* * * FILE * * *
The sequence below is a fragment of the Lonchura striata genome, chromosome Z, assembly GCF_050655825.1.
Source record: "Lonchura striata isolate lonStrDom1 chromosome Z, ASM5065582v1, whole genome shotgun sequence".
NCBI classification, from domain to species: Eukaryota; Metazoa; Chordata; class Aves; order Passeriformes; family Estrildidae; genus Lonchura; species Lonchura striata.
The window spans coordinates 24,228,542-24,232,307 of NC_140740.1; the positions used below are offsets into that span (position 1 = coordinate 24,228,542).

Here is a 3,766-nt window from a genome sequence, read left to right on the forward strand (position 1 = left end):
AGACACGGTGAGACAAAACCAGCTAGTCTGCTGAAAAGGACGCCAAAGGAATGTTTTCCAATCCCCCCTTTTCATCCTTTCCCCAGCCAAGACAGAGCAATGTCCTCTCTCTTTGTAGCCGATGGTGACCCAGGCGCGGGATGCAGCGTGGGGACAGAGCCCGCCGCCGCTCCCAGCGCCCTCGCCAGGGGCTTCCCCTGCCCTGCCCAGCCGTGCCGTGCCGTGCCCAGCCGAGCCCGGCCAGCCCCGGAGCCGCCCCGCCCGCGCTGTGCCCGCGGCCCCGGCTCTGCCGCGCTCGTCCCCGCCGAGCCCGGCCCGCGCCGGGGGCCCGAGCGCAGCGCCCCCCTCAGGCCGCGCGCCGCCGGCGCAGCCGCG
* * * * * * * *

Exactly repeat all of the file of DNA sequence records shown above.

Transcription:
The sequence below is a fragment of the Lonchura striata genome, chromosome Z, assembly GCF_050655825.1.
Source record: "Lonchura striata isolate lonStrDom1 chromosome Z, ASM5065582v1, whole genome shotgun sequence".
NCBI classification, from domain to species: Eukaryota; Metazoa; Chordata; class Aves; order Passeriformes; family Estrildidae; genus Lonchura; species Lonchura striata.
The window spans coordinates 24,228,542-24,232,307 of NC_140740.1; the positions used below are offsets into that span (position 1 = coordinate 24,228,542).

Here is a 3,766-nt window from a genome sequence, read left to right on the forward strand (position 1 = left end):
AGACACGGTGAGACAAAACCAGCTAGTCTGCTGAAAAGGACGCCAAAGGAATGTTTTCCAATCCCCCCTTTTCATCCTTTCCCCAGCCAAGACAGAGCAATGTCCTCTCTCTTTGTAGCCGATGGTGACCCAGGCGCGGGATGCAGCGTGGGGACAGAGCCCGCCGCCGCTCCCAGCGCCCTCGCCAGGGGCTTCCCCTGCCCTGCCCAGCCGTGCCGTGCCGTGCCCAGCCGAGCCCGGCCAGCCCCGGAGCCGCCCCGCCCGCGCTGTGCCCGCGGCCCCGGCTCTGCCGCGCTCGTCCCCGCCGAGCCCGGCCCGCGCCGGGGGCCCGAGCGCAGCGCCCCCCTCAGGCCGCGCGCCGCCGGCGCAGCCGCG